Yes, although the equipment can limit what you do, it doesn't stop you from having creative ideas and a vision of the sort of images you would like to produce!

    jcuknz you suggested checking out images on your website in a previous post, but I cannot see the link to that? I would be interested to have a look at them.

    Cheers for now

    Gary
    Last edited by oldgreygary; 7th September 2012 at 01:14 PM.

  19. #19

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    Re: Low light, Night, Moon photography etc.

    Here's another attempt at the scene in the first post only this is at the beginning of the day pre-dawn. There was a low lying fog in patches and in the far distance are the airport lights which are being muted by this. Any thoughts or comments? I think it was f/2.5, 1 sec, ISO 50, resting the camera on a bench!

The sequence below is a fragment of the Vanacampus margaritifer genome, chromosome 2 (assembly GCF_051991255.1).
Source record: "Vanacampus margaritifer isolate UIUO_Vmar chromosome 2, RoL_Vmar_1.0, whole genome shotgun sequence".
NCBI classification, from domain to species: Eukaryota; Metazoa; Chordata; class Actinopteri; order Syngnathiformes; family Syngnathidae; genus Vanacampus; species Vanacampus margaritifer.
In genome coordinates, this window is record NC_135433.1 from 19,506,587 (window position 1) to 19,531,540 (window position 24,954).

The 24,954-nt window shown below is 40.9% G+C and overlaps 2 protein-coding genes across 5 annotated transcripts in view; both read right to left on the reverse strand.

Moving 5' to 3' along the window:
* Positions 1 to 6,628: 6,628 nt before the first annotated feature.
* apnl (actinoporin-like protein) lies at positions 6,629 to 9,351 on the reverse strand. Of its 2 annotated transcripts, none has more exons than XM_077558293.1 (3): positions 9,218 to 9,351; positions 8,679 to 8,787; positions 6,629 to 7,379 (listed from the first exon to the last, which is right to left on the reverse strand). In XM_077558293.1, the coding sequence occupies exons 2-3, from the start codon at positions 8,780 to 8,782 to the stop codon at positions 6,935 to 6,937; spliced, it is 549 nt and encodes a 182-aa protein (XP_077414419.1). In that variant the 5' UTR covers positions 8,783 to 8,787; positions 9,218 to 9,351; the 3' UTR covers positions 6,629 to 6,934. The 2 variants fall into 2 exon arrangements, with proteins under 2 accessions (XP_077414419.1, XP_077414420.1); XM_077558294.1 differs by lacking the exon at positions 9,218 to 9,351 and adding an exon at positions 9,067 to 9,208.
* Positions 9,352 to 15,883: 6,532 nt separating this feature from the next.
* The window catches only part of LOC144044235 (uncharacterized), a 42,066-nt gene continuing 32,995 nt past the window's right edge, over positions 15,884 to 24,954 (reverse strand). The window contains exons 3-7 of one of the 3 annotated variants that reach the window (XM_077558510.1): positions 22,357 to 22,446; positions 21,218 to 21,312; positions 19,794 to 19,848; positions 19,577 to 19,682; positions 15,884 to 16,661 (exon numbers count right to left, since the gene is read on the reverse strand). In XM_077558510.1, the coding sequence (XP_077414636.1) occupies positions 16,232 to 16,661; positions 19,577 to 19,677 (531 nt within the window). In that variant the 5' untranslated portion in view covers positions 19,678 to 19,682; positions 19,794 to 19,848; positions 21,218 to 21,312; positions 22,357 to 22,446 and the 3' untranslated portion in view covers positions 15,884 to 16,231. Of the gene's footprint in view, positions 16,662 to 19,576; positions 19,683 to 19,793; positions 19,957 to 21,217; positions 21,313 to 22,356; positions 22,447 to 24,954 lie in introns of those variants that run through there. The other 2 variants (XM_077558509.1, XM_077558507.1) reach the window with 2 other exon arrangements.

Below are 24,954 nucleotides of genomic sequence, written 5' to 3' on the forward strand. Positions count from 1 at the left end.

Cheers for now

    Gary


    Low light, Night, Moon photography etc.

  20. #20
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    Re: Low light, Night, Moon photography etc.

    Here's a shot of the moon I took about a year ago.

    I'm going to look for opportunities to use John's technique above - some really good tips there.

    Low light, Night, Moon photography etc.